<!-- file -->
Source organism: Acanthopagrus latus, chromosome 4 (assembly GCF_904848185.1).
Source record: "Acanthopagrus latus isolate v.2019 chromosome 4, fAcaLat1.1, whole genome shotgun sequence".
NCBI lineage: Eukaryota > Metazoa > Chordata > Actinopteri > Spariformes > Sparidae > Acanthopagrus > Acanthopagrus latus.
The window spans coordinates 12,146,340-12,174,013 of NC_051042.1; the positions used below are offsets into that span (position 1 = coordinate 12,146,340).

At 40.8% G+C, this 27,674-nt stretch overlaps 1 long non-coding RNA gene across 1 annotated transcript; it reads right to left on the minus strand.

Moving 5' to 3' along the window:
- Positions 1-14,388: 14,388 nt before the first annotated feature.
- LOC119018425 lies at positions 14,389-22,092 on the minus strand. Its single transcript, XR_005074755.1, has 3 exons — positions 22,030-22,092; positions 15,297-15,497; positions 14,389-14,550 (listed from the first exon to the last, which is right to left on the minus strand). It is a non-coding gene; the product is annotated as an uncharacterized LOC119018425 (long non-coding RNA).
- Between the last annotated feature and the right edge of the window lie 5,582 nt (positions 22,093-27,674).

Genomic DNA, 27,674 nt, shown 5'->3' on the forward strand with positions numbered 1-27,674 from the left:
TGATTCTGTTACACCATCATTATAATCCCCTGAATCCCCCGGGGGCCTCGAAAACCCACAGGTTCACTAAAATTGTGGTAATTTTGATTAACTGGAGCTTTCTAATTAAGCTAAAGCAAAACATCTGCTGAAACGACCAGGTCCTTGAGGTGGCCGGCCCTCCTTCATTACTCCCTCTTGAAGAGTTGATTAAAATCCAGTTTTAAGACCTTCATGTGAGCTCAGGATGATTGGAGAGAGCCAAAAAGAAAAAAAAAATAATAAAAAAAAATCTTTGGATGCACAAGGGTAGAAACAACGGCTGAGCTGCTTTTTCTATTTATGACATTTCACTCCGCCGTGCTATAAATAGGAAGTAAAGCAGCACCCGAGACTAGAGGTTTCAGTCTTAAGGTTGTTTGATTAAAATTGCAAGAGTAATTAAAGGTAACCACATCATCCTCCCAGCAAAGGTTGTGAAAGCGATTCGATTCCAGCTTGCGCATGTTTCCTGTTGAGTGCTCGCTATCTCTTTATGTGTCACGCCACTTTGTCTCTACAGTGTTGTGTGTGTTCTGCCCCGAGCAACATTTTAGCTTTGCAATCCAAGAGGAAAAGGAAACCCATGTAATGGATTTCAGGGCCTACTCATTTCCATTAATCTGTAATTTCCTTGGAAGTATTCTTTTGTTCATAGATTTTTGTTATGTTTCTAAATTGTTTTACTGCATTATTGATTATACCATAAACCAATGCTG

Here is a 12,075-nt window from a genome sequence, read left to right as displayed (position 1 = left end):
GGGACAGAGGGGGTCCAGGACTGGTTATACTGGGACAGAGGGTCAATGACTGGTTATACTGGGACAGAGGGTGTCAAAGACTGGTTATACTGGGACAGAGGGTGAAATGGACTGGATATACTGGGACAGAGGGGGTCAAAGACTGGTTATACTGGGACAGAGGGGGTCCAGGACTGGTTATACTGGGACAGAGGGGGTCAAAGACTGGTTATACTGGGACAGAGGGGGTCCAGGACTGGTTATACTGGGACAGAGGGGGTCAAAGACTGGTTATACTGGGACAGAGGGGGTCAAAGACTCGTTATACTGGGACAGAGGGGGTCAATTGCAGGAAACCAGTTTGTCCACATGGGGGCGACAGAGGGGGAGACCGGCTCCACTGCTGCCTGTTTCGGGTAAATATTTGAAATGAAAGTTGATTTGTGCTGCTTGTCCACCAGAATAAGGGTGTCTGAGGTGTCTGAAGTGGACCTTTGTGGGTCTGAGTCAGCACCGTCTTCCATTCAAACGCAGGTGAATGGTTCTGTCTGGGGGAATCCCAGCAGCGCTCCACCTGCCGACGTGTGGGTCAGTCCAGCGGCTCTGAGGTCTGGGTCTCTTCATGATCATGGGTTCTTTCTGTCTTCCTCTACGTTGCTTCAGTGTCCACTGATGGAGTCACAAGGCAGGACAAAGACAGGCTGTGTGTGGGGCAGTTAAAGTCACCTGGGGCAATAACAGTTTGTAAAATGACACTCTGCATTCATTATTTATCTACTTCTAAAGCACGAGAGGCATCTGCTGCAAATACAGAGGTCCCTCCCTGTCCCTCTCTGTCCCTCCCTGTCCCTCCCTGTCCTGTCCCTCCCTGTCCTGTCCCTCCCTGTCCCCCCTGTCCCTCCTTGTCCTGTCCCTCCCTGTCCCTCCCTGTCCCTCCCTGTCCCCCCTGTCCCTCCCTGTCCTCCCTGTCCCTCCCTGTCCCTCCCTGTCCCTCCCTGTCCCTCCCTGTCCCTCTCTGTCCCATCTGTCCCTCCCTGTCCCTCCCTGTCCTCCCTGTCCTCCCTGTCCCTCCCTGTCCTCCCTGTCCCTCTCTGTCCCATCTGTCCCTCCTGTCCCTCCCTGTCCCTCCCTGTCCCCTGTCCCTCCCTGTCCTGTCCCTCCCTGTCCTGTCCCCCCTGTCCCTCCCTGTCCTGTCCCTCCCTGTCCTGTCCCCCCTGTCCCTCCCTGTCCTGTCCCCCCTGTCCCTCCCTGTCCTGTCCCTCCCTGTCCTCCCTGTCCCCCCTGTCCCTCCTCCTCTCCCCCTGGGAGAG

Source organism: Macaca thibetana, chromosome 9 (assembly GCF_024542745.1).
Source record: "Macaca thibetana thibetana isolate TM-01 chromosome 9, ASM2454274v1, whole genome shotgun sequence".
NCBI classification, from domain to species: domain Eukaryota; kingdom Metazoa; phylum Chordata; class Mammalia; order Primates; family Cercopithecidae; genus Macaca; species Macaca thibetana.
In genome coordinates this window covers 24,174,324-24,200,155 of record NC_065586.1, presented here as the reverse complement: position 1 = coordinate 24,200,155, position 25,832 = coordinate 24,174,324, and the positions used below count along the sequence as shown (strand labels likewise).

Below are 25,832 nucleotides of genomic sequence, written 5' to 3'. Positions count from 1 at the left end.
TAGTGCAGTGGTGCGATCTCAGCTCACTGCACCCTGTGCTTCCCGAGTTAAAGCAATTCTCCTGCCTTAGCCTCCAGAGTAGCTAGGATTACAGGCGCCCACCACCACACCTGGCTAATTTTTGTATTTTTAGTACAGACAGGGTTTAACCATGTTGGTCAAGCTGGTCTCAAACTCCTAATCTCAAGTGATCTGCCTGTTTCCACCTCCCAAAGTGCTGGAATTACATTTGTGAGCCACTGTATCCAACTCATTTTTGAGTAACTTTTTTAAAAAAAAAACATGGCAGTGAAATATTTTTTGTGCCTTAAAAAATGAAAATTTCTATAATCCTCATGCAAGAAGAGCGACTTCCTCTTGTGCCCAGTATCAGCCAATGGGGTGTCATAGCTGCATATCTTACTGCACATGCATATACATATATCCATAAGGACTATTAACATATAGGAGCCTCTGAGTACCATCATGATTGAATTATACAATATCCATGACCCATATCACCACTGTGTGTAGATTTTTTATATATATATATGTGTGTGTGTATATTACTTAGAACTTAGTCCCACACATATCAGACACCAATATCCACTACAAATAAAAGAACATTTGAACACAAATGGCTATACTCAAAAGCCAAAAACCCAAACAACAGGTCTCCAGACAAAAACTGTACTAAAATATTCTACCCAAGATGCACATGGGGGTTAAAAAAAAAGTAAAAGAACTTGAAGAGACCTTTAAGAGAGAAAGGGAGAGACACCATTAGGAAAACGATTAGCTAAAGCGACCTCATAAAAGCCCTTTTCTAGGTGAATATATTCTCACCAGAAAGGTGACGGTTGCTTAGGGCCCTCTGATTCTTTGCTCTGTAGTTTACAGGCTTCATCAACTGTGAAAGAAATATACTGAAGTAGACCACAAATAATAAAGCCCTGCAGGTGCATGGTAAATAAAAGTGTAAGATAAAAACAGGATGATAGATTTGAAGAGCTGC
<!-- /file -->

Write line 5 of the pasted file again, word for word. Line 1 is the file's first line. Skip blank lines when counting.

At 40.8% G+C, this 27,674-nt stretch overlaps 1 long non-coding RNA gene across 1 annotated transcript; it reads right to left on the minus strand.